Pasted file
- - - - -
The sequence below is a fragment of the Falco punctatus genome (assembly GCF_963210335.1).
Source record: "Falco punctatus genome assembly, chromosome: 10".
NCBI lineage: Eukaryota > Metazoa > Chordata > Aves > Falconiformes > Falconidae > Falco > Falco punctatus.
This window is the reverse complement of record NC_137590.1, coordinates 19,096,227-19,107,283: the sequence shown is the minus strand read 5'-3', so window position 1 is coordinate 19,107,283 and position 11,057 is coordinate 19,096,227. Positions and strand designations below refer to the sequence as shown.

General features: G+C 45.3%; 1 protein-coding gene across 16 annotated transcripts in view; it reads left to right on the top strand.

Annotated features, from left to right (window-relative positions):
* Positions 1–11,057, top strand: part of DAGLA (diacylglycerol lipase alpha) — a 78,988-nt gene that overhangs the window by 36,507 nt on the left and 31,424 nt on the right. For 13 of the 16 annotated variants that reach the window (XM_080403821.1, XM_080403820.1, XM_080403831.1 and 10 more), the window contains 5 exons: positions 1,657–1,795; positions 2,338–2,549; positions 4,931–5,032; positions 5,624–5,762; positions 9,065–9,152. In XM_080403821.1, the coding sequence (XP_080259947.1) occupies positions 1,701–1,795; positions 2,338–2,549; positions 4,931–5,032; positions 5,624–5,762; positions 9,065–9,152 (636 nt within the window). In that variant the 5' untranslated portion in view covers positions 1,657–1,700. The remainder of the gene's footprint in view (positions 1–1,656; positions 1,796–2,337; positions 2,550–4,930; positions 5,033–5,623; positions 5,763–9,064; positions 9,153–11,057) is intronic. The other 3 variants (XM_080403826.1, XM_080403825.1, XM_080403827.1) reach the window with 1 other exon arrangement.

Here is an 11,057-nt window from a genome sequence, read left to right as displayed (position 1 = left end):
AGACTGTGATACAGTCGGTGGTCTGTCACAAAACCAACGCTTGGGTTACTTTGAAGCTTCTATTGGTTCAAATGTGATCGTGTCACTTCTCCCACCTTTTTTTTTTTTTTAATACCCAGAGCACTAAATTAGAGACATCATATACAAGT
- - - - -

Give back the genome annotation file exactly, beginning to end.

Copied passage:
The sequence below is a fragment of the Falco punctatus genome (assembly GCF_963210335.1).
Source record: "Falco punctatus genome assembly, chromosome: 10".
NCBI lineage: Eukaryota > Metazoa > Chordata > Aves > Falconiformes > Falconidae > Falco > Falco punctatus.
This window is the reverse complement of record NC_137590.1, coordinates 19,096,227-19,107,283: the sequence shown is the minus strand read 5'-3', so window position 1 is coordinate 19,107,283 and position 11,057 is coordinate 19,096,227. Positions and strand designations below refer to the sequence as shown.

General features: G+C 45.3%; 1 protein-coding gene across 16 annotated transcripts in view; it reads left to right on the top strand.

Annotated features, from left to right (window-relative positions):
* Positions 1–11,057, top strand: part of DAGLA (diacylglycerol lipase alpha) — a 78,988-nt gene that overhangs the window by 36,507 nt on the left and 31,424 nt on the right. For 13 of the 16 annotated variants that reach the window (XM_080403821.1, XM_080403820.1, XM_080403831.1 and 10 more), the window contains 5 exons: positions 1,657–1,795; positions 2,338–2,549; positions 4,931–5,032; positions 5,624–5,762; positions 9,065–9,152. In XM_080403821.1, the coding sequence (XP_080259947.1) occupies positions 1,701–1,795; positions 2,338–2,549; positions 4,931–5,032; positions 5,624–5,762; positions 9,065–9,152 (636 nt within the window). In that variant the 5' untranslated portion in view covers positions 1,657–1,700. The remainder of the gene's footprint in view (positions 1–1,656; positions 1,796–2,337; positions 2,550–4,930; positions 5,033–5,623; positions 5,763–9,064; positions 9,153–11,057) is intronic. The other 3 variants (XM_080403826.1, XM_080403825.1, XM_080403827.1) reach the window with 1 other exon arrangement.

Here is an 11,057-nt window from a genome sequence, read left to right as displayed (position 1 = left end):
AGACTGTGATACAGTCGGTGGTCTGTCACAAAACCAACGCTTGGGTTACTTTGAAGCTTCTATTGGTTCAAATGTGATCGTGTCACTTCTCCCACCTTTTTTTTTTTTTTAATACCCAGAGCACTAAATTAGAGACATCATATACAAGT